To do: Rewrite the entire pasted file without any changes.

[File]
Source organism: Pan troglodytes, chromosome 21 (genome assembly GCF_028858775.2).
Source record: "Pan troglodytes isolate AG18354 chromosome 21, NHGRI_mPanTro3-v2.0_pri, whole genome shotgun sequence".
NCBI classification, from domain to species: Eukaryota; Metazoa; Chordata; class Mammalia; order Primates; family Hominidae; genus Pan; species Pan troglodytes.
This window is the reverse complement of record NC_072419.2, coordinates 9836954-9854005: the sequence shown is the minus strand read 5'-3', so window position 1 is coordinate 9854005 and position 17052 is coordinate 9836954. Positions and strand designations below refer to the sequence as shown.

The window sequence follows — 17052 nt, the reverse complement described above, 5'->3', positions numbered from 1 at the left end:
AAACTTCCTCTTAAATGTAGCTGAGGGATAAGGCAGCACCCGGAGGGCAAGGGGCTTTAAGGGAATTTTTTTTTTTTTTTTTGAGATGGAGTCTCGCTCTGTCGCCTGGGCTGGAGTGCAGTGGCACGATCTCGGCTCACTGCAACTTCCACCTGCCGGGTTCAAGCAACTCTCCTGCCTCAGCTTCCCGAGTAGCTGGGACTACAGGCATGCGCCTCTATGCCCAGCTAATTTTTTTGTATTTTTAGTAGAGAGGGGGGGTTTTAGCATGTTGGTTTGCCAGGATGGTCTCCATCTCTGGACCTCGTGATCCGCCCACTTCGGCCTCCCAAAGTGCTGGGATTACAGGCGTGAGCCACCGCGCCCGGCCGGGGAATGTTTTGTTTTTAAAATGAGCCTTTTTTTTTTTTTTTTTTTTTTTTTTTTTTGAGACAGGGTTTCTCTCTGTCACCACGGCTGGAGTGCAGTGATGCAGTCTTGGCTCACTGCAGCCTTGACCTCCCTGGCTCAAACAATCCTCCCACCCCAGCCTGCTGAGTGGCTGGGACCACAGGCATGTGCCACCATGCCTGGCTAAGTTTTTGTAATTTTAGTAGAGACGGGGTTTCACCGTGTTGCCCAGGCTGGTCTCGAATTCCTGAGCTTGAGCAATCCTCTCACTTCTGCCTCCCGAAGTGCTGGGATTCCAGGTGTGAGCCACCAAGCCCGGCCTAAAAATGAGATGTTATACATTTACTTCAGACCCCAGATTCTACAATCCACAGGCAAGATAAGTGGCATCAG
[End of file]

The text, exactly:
Source organism: Pan troglodytes, chromosome 21 (genome assembly GCF_028858775.2).
Source record: "Pan troglodytes isolate AG18354 chromosome 21, NHGRI_mPanTro3-v2.0_pri, whole genome shotgun sequence".
NCBI classification, from domain to species: Eukaryota; Metazoa; Chordata; class Mammalia; order Primates; family Hominidae; genus Pan; species Pan troglodytes.
This window is the reverse complement of record NC_072419.2, coordinates 9836954-9854005: the sequence shown is the minus strand read 5'-3', so window position 1 is coordinate 9854005 and position 17052 is coordinate 9836954. Positions and strand designations below refer to the sequence as shown.

The window sequence follows — 17052 nt, the reverse complement described above, 5'->3', positions numbered from 1 at the left end:
AAACTTCCTCTTAAATGTAGCTGAGGGATAAGGCAGCACCCGGAGGGCAAGGGGCTTTAAGGGAATTTTTTTTTTTTTTTTTGAGATGGAGTCTCGCTCTGTCGCCTGGGCTGGAGTGCAGTGGCACGATCTCGGCTCACTGCAACTTCCACCTGCCGGGTTCAAGCAACTCTCCTGCCTCAGCTTCCCGAGTAGCTGGGACTACAGGCATGCGCCTCTATGCCCAGCTAATTTTTTTGTATTTTTAGTAGAGAGGGGGGGTTTTAGCATGTTGGTTTGCCAGGATGGTCTCCATCTCTGGACCTCGTGATCCGCCCACTTCGGCCTCCCAAAGTGCTGGGATTACAGGCGTGAGCCACCGCGCCCGGCCGGGGAATGTTTTGTTTTTAAAATGAGCCTTTTTTTTTTTTTTTTTTTTTTTTTTTTTTGAGACAGGGTTTCTCTCTGTCACCACGGCTGGAGTGCAGTGATGCAGTCTTGGCTCACTGCAGCCTTGACCTCCCTGGCTCAAACAATCCTCCCACCCCAGCCTGCTGAGTGGCTGGGACCACAGGCATGTGCCACCATGCCTGGCTAAGTTTTTGTAATTTTAGTAGAGACGGGGTTTCACCGTGTTGCCCAGGCTGGTCTCGAATTCCTGAGCTTGAGCAATCCTCTCACTTCTGCCTCCCGAAGTGCTGGGATTCCAGGTGTGAGCCACCAAGCCCGGCCTAAAAATGAGATGTTATACATTTACTTCAGACCCCAGATTCTACAATCCACAGGCAAGATAAGTGGCATCAG